Sir Keir Starmer flapped his feet like a penguin doing the Charleston: HENRY DEEDES on a literally yawning chasm in the Commons
For once, Peter Bone (Con, Wellingborough) spoke for the entire nation yesterday when he emitted a mighty yawn during yet another Brexit debate.
It occurred shortly after 3.30pm. The Bone corpse was slumped idly on the green leather, one ear cocked, when suddenly there was a hydraulic craning of his neck.
His cheeks spread, his jaws parted and before long, his mouth was gaping so wide you could see his epiglottis dangling. Think Simba the lion delivering a thundering roar across the Serengeti.
The contagion across the House was instantaneous. The face of Bone’s colleague James Gray (Con, North Wilts) quickly resembled an imploding canister as he valiantly tussled with the inevitable.
Sir Keir (pictured) demanded to know when the Government would be publishing the legal advice on the proposed changes to the withdrawal agreement
Soon, Andrew Bowie (Con, West Aberdeenshire) was off too.
Angela Eagle (Lab, Wallasey) was next to relent. Before long, they were all at it.
Their boredom was prompted by an urgent question from Labour’s Brexit spokesman Sir Keir Starmer on the subject driving us all loopy.
Sir Keir demanded to know when the Government would be publishing the legal advice on the proposed changes to the withdrawal agreement. It is an impressive mark of the former director of public prosecution’s threshold for the mind-numbing minutiae of this stuff that he can genuinely appear excited when putting such matters before the House.
At times, he flaps his feet against the floor like a penguin doing the Charleston. He also does that lawyerly thing of excitedly yelling in his nasal, queen hornet voice: ‘his words, Mr Speaker, his words!’ every few sentences.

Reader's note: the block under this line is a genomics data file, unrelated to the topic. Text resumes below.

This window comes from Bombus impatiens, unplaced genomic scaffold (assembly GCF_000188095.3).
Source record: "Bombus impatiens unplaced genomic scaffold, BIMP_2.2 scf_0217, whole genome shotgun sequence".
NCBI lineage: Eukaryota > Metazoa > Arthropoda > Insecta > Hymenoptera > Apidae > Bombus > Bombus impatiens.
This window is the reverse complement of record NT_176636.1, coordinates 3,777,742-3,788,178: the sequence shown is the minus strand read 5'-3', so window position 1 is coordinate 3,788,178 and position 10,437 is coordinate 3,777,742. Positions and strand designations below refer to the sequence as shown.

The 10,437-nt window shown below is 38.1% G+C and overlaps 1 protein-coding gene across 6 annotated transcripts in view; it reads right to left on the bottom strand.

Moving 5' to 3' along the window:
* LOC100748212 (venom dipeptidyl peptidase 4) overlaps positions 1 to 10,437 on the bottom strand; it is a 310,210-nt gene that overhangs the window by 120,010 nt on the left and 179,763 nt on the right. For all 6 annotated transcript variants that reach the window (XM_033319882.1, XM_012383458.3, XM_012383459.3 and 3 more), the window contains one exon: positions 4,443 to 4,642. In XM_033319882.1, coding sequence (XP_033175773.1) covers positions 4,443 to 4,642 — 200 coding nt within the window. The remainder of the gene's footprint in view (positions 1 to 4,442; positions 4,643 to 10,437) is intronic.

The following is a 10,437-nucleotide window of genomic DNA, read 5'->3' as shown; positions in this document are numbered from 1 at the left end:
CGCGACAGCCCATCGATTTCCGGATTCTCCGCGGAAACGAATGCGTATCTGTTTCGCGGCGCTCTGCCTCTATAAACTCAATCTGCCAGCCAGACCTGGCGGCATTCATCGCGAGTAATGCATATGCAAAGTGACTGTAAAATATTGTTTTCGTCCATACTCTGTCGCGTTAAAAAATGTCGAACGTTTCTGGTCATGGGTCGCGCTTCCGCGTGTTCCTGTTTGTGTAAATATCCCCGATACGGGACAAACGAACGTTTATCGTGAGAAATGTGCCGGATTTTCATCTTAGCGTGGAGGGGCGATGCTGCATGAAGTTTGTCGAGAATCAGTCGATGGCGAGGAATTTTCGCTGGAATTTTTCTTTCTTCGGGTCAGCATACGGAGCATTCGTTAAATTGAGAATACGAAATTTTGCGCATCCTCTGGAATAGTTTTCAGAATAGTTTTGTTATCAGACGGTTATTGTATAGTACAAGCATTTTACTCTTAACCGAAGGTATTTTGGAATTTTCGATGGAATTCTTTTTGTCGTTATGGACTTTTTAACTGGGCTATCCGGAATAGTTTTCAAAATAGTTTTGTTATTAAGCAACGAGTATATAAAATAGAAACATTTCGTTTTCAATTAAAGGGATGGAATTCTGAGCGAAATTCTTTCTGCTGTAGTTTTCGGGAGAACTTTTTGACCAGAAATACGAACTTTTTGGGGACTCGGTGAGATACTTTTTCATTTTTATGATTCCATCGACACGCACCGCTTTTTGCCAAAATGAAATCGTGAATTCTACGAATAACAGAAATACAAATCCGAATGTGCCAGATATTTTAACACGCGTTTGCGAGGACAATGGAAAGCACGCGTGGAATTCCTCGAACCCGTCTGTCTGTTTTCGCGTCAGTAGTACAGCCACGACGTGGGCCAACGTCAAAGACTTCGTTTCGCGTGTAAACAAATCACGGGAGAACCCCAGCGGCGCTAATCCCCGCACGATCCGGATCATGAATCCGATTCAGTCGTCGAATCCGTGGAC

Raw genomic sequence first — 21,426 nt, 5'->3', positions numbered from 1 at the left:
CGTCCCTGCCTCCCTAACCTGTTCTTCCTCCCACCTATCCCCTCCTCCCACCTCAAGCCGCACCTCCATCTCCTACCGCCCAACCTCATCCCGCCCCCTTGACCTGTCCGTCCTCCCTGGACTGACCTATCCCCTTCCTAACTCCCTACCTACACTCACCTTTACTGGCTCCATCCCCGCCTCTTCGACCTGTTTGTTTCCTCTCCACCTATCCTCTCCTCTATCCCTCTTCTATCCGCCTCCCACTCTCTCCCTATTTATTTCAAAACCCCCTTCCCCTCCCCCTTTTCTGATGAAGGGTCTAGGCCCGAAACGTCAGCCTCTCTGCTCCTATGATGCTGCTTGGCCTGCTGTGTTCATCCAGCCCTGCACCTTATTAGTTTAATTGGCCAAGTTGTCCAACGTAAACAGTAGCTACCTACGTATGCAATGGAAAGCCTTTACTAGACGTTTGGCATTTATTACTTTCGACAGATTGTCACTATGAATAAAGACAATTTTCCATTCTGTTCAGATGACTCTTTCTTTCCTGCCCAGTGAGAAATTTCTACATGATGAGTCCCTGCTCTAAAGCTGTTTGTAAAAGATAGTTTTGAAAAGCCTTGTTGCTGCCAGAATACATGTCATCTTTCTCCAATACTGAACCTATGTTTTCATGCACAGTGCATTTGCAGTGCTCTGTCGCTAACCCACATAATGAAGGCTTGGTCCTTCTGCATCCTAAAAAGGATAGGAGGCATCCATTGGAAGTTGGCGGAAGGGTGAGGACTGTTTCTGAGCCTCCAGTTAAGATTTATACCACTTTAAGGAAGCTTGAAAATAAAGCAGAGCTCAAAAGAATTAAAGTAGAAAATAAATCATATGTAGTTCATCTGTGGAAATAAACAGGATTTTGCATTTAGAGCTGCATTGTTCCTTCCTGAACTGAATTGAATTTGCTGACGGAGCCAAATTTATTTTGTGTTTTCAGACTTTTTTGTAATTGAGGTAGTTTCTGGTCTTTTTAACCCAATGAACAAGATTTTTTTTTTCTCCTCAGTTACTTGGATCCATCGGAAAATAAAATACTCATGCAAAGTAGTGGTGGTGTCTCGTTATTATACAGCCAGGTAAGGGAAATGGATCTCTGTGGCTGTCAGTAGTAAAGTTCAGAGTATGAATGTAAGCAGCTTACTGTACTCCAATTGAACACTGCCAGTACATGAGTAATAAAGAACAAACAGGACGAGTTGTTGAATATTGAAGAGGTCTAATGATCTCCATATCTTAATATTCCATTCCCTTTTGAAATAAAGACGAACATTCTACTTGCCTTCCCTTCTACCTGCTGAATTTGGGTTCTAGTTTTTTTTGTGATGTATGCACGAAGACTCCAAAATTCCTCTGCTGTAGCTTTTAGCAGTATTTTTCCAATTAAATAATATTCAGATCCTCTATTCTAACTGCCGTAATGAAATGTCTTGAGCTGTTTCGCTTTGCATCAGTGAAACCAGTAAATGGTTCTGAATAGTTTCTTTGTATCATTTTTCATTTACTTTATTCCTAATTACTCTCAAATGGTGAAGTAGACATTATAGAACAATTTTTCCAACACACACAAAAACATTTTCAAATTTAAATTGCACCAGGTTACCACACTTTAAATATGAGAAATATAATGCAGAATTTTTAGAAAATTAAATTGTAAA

Brexit minister Stephen Barclay was in the Netherlands, so we were lumbered with his number two James Duddridge, a capable enough fellow, albeit one unlikely to be treading the boards at the Palladium any time soon.
It’s always a fool’s errand when a minister is deputising and sure enough, Duddridge wasn’t in a position to say much at all. By the sounds of it, he hadn’t been privy to the legal advice himself. Lib Dem leader Jo Swinson had her angry face on, scowling and jabbing her fingers. Next to her, Tom Brake (Lib Dem, Carshalton and Wallington) squabbled with Jim Shannon, (DUP, Strangford).
Interestingly, there was no sign of those rebel ex-Conservatives, Dominic Grieve, Ken Clarke or Oliver Letwin. They rarely miss a chance to get elbows deep in all the legal mumbo jumbo.
Anna Soubry (Change UK, Broxtowe) in Dennis the Menace red and black stripes, gave one of her customary Brexit rants. Duddridge said he’d given up on Soubry since she clearly wasn’t going to back a deal in any form.
The Bone corpse was slumped idly on the green leather, one ear cocked, when suddenly there was a hydraulic craning of his neck
The Speaker, whose throat last Thursday was coarser than shredded wheat, has got his voice back, alas. Earlier, I’d witnessed him congratulate Therese Coffey on her debut at the dispatch box as Pensions Minister, but soon he returned to his snarky self.
Coming to Soubry’s aid, he sarcastically suggested she would be crestfallen at Duddridge’s remarks. Soubers pretended to wipe away tears. Why was the Speaker sticking up for Soubry? Usually, they can’t stand one another.
Then I realised Bercow was trying to belittle Duddridge, who once tabled a motion of no confidence in his speakership.
Turncoat Sarah Wollaston (Lib Dem, Totnes), who’d been cackling sycophantically at Bercow’s intervention, asked Duddridge if the Government had been taking ‘slippery pole’ lessons, a reference to the Prime Minister’s pole-dancing friend Jennifer Arcuri.
Groans all round. Duddridge criticised Wollaston for not submitting herself to a by-election after crossing the floor. ‘That’s slippery!’ he honked.
Barry Sheerman (Lab, Huddersfield) attempted to demean Duddridge by loftily claiming he’d never heard of him until half an hour ago. Chris Bryant (Lab, Rhondda) shook his head as though telling creaky Barry to stop being an old fool.
At this point, Chuka Umunna (Lib Dem, Streatham) poked his nose around the door.
Pausing to inhale the soporific atmosphere around the House, his nostrils visibly prickled as he swiftly turned on his heels and sashayed off again.
Wise move, Chuka. Wise move.
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